Do We Need Class Day Awards?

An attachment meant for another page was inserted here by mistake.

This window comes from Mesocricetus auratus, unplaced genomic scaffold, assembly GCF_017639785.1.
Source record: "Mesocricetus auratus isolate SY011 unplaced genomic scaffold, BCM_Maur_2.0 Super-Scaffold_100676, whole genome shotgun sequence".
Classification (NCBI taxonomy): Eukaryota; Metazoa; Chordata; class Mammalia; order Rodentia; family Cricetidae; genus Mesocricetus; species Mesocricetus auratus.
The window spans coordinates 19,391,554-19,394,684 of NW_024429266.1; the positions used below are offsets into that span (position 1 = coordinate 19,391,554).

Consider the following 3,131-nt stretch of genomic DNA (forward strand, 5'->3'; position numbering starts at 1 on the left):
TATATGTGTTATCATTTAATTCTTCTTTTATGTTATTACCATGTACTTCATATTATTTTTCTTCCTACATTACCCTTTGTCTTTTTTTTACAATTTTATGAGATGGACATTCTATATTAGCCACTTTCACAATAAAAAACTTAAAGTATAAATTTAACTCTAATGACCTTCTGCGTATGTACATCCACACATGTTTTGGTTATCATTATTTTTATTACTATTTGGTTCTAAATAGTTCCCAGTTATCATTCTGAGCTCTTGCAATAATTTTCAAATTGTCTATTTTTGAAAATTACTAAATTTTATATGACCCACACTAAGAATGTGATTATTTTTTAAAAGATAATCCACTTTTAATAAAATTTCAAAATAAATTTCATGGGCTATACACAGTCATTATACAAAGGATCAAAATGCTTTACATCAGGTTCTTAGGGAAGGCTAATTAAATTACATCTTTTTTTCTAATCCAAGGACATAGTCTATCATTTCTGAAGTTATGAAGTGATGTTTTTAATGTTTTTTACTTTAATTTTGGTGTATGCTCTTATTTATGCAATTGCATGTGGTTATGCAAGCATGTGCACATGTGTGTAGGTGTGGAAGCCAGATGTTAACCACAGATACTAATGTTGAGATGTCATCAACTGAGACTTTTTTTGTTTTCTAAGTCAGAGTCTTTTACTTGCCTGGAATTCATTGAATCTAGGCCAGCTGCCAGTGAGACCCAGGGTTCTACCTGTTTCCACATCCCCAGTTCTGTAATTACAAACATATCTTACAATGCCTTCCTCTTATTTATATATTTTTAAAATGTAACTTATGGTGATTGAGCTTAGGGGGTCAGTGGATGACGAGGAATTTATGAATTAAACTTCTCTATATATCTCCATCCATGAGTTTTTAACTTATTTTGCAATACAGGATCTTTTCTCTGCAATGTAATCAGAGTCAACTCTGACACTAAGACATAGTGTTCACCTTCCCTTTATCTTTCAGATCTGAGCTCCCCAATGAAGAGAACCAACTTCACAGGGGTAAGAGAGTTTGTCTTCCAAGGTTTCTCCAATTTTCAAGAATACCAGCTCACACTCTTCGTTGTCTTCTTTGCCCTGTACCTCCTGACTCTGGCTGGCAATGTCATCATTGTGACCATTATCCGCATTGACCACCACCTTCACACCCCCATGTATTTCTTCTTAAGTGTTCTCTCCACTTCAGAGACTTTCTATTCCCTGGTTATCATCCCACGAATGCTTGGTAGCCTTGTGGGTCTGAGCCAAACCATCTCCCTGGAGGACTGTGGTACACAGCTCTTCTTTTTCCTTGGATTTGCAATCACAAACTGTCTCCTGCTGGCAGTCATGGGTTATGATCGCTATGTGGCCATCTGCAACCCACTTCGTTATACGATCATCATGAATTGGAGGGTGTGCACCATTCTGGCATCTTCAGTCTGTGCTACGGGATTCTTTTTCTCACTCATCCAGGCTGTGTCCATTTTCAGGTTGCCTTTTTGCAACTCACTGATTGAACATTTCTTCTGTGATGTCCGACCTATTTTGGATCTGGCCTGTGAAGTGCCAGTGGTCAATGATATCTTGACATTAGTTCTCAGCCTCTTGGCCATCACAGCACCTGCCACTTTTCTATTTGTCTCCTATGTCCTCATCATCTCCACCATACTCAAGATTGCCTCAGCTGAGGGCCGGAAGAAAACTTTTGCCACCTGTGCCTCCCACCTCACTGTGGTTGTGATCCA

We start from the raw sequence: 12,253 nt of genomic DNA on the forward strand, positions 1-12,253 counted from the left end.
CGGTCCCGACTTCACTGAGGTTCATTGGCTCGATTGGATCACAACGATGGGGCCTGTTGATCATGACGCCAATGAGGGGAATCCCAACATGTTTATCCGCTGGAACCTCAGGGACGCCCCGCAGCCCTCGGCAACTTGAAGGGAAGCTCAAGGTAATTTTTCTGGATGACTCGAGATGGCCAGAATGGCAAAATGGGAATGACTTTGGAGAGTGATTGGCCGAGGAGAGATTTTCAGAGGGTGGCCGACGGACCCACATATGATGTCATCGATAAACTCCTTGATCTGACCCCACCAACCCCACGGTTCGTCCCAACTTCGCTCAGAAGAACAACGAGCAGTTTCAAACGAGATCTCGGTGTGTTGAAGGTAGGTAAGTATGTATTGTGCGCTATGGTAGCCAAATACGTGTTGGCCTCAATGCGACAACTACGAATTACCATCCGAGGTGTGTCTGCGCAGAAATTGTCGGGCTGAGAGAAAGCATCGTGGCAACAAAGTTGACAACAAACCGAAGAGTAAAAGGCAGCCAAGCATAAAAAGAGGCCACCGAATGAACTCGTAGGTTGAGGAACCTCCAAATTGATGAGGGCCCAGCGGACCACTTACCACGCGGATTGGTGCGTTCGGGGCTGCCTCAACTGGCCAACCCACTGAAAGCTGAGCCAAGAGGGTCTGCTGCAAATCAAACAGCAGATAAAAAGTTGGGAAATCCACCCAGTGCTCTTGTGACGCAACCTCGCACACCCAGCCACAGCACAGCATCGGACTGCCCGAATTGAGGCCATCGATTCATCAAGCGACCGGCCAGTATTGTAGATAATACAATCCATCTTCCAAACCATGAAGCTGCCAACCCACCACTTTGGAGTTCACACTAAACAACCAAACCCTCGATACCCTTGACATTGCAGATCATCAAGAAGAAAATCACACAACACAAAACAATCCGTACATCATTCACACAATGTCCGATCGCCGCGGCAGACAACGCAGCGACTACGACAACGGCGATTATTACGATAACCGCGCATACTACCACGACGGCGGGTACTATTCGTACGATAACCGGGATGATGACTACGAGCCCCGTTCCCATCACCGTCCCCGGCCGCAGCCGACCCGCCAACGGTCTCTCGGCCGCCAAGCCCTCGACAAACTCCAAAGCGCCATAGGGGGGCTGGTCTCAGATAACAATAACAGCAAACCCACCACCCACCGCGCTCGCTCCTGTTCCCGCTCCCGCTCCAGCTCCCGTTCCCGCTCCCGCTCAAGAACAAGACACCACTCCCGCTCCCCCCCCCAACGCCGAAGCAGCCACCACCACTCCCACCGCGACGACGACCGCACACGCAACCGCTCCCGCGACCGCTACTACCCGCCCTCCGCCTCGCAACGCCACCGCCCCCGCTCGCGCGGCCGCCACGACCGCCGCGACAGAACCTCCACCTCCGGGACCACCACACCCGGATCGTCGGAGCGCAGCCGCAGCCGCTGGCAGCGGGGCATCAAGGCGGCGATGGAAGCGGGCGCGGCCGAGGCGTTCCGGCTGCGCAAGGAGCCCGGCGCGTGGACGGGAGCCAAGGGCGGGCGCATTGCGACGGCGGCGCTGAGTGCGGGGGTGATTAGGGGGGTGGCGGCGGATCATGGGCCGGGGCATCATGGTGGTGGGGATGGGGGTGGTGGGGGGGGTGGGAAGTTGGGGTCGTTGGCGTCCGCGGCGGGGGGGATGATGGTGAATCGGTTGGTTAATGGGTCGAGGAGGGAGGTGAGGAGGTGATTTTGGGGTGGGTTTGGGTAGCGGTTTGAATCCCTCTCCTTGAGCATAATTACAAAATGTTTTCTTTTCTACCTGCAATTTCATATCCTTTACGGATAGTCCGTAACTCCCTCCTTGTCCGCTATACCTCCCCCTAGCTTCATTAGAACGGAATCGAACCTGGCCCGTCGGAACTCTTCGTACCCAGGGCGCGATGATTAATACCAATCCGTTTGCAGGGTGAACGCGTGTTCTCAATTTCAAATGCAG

Iz Guis Managing Editor The end of the school year brings many things—final exams, Class Day, and Graduation, to name a few. Along with these culminating events comes the presentation of a variety of awards and societies to Latin students, predominately upperclassmen. It seems like a normal part of the annual ebb and flow of the school year. But what is the purpose of these awards and societies within the Latin community? Do the negative aspects of such recognition—namely, that the majority of the student body is left out of them—outweigh the benefits? Most students, or at least the ones that I spoke to, didn’t think that awards are inherently exclusive. “All of the people who won awards were absolutely deserving, and it was great to see their hard work acknowledged,” one junior explained. Chris Barboi, who received awards in Language and Visual Arts, said that “it feels amazing. You are constantly being told to push, push, push at school and there are some things that I can’t do or don’t do but there are things that I put my heart and soul into because I love them. It felt great to be recognized.” A variety of students called for more awards, or at least more character-based awards. “I know that a ‘nice person award’ sounds stupid, but it really means something to people if you smile at them in the hallway or ask how they’re doing. That’s more important than if you’re good at Chinese or something, I think,” Maddy Molina explained. The Latin administration, especially the committees who choose award recipients, understand these concerns that might arise. Ms. Dorer, who has been on the Cum Laude committee since 1981, the most purely academic recognition at Latin, explains that the exclusive aspect of the society “has been an ongoing question and concern for as long as I can remember.” She argues, though, that there is an important place for an academic society like Cum Laude at Latin—alongside other types of awards and societies, of course. “One of the things that’s very obvious is that Latin values a lot of different kinds of learners and talents, not to the exclusion of people that excel in different areas of achievement. But if you’re in a strong academic institution, for us not to acknowledge achievement is a mistake. If we’re going to honor all these other things [referring to the variety of Class Day awards], there’s no reason why a school like ours shouldn’t be measuring achievement. It seems disingenuous to take the academic piece out of it.” In addition, the criteria for admission into Cum Laude is more complex than just a numbers game. “Cum Laude’s motto—excellence, justice, and honor—matters. When our committee meets, it’s not just the people with top GPAs. We always ask the deans if there is any reason that people on that list don’t match up with the motto. We have actually bypassed people in the past if there’s reason to doubt their integrity.” The Erasmus Society is a newer, Latin-specific award which recognizes intellectual curiosity, devotion to learning, and achievement beyond a concern for grades or college admission. It seems like the perfect counterbalance to the negatives of award-giving—it’s focused on passion, commitment, and love of learning (even if that doesn’t reflect on a report card). Mr. Fript points out that Erasmus is “ethnically diverse and racially diverse. There are as many women as men. Erasmus is open to everyone. Theoretically, the entire school could be members of Erasmus given its reason for being.” And perhaps that’s where Latin is collectively heading. Instead of moving away from awards and societies as a whole, we are simply expanding the types of learners, achievers, and students who are able to be recognized each May. And that effort should be ongoing—whether it means more character-based awards, more doubling and tripling up on recipients, or more students inducted into Erasmus. As Latin continues to move beyond solely traditional modes of education, our system of awards and societies should do the same.]]>